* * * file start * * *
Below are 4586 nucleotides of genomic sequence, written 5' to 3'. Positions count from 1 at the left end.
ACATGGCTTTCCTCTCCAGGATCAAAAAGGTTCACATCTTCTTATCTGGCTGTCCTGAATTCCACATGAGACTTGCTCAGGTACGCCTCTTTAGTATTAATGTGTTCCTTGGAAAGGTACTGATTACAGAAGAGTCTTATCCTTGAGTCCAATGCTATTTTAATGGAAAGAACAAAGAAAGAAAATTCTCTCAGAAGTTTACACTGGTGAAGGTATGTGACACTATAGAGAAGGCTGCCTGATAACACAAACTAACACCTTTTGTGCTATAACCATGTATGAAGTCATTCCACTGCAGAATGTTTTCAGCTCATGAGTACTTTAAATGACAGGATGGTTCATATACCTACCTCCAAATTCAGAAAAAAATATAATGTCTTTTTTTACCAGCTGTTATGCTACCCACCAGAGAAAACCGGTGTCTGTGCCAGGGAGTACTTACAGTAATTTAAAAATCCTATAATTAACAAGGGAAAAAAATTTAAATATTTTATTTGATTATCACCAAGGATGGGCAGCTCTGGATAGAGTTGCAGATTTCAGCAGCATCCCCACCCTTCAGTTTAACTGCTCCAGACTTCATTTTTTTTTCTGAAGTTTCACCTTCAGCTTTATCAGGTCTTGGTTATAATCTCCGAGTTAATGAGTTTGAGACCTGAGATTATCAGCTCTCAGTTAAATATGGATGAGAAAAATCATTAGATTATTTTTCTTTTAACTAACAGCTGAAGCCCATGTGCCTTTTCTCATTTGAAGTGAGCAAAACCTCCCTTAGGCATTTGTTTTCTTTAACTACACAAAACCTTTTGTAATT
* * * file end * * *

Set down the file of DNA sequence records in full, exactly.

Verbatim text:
Below are 4586 nucleotides of genomic sequence, written 5' to 3'. Positions count from 1 at the left end.
ACATGGCTTTCCTCTCCAGGATCAAAAAGGTTCACATCTTCTTATCTGGCTGTCCTGAATTCCACATGAGACTTGCTCAGGTACGCCTCTTTAGTATTAATGTGTTCCTTGGAAAGGTACTGATTACAGAAGAGTCTTATCCTTGAGTCCAATGCTATTTTAATGGAAAGAACAAAGAAAGAAAATTCTCTCAGAAGTTTACACTGGTGAAGGTATGTGACACTATAGAGAAGGCTGCCTGATAACACAAACTAACACCTTTTGTGCTATAACCATGTATGAAGTCATTCCACTGCAGAATGTTTTCAGCTCATGAGTACTTTAAATGACAGGATGGTTCATATACCTACCTCCAAATTCAGAAAAAAATATAATGTCTTTTTTTACCAGCTGTTATGCTACCCACCAGAGAAAACCGGTGTCTGTGCCAGGGAGTACTTACAGTAATTTAAAAATCCTATAATTAACAAGGGAAAAAAATTTAAATATTTTATTTGATTATCACCAAGGATGGGCAGCTCTGGATAGAGTTGCAGATTTCAGCAGCATCCCCACCCTTCAGTTTAACTGCTCCAGACTTCATTTTTTTTTCTGAAGTTTCACCTTCAGCTTTATCAGGTCTTGGTTATAATCTCCGAGTTAATGAGTTTGAGACCTGAGATTATCAGCTCTCAGTTAAATATGGATGAGAAAAATCATTAGATTATTTTTCTTTTAACTAACAGCTGAAGCCCATGTGCCTTTTCTCATTTGAAGTGAGCAAAACCTCCCTTAGGCATTTGTTTTCTTTAACTACACAAAACCTTTTGTAATT